Rotherham United are deeply saddened to learn of the passing of former striker Albert Bennett, aged 72.
Bennett starred for the Millers between 1961 and 1965, becoming one of the club’s most successful strikers.
He made his debut for the club as a 17-year-old and would eventually receive recognition by England at under 23 level.
In his first full season with the Millers he netted 23 goals in just 29 league appearances.
During the following 63-64 campaign he added another 16 league goals to his impressive tally, and in his final season he plundered 24 goals from 37 league appearances.
Overall he scored 70 goals in 121 appearances in all competitions for the Millers.
Millers legend John Breckin had this to say about his friend Albert:
“When I was a supporter as a youngster Albert was part of the side that I really worshipped. Supporters of a certain age will always tell you about that forward line of Albert, Barry Lyons, Ian Butler, Ken Houghton and Frank Casper – it was a privilege to watch them play, they were my heroes.
“His record in front of goal speaks for itself. Anyone with that kind of record in the modern day would have played many times for the full England side. If it wasn’t for his injuries I am sure he would have achieved full England honours, he really was top drawer. In terms of Rotherham strikers, he is right up there at the top with the very best.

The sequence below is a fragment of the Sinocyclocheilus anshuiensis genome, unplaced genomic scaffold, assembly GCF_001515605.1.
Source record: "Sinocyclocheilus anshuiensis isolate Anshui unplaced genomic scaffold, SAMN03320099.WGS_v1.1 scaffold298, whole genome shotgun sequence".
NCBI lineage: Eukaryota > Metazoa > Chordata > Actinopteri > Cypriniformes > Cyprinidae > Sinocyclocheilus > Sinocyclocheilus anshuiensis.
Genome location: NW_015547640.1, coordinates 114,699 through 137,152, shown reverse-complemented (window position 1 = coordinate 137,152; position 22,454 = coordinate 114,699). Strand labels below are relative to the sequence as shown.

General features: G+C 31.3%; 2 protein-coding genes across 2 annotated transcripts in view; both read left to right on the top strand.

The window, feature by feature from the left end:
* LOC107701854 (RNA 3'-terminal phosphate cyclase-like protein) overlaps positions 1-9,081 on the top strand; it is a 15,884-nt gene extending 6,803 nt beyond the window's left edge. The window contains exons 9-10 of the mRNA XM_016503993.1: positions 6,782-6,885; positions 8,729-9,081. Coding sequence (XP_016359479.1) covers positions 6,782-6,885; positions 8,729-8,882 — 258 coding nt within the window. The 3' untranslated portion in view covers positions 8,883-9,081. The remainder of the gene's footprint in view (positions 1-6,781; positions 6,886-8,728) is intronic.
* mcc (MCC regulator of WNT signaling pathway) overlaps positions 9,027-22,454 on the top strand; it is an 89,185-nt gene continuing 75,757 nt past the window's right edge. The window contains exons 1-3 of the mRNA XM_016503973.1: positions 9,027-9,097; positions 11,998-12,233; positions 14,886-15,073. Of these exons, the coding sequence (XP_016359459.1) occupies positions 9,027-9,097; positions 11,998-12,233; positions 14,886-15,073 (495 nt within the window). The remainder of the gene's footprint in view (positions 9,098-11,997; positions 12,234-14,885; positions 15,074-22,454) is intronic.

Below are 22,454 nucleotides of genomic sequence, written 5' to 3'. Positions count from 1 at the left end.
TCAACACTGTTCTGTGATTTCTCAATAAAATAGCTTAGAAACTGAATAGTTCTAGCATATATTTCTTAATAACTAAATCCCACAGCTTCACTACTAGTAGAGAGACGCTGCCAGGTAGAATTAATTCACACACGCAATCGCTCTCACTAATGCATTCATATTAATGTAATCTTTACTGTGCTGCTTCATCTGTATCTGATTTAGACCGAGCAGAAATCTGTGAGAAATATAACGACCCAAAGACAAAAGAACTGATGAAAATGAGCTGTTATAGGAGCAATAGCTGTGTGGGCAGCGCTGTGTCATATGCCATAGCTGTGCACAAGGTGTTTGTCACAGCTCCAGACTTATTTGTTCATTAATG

“It is very sad to hear the news today. He was a great bloke; I can only imagine that he would have been fantastic in the dressing room as a player. I would like to send my deepest condolences to Albert’s family and friends at this time.”
Albert moved onto to Newcastle United for £27,000 where he was revered by the fans of the Magpies, before ending his career with Norwich City.
His career came to a premature end due to a long standing knee problem.
In recent seasons he was a guest of John Breckin at the club for the 60s reunion.
Rotherham United would like to express our sincere condolences for Albert’s family and friends at this difficult time.
Once a Miller, always a Miller.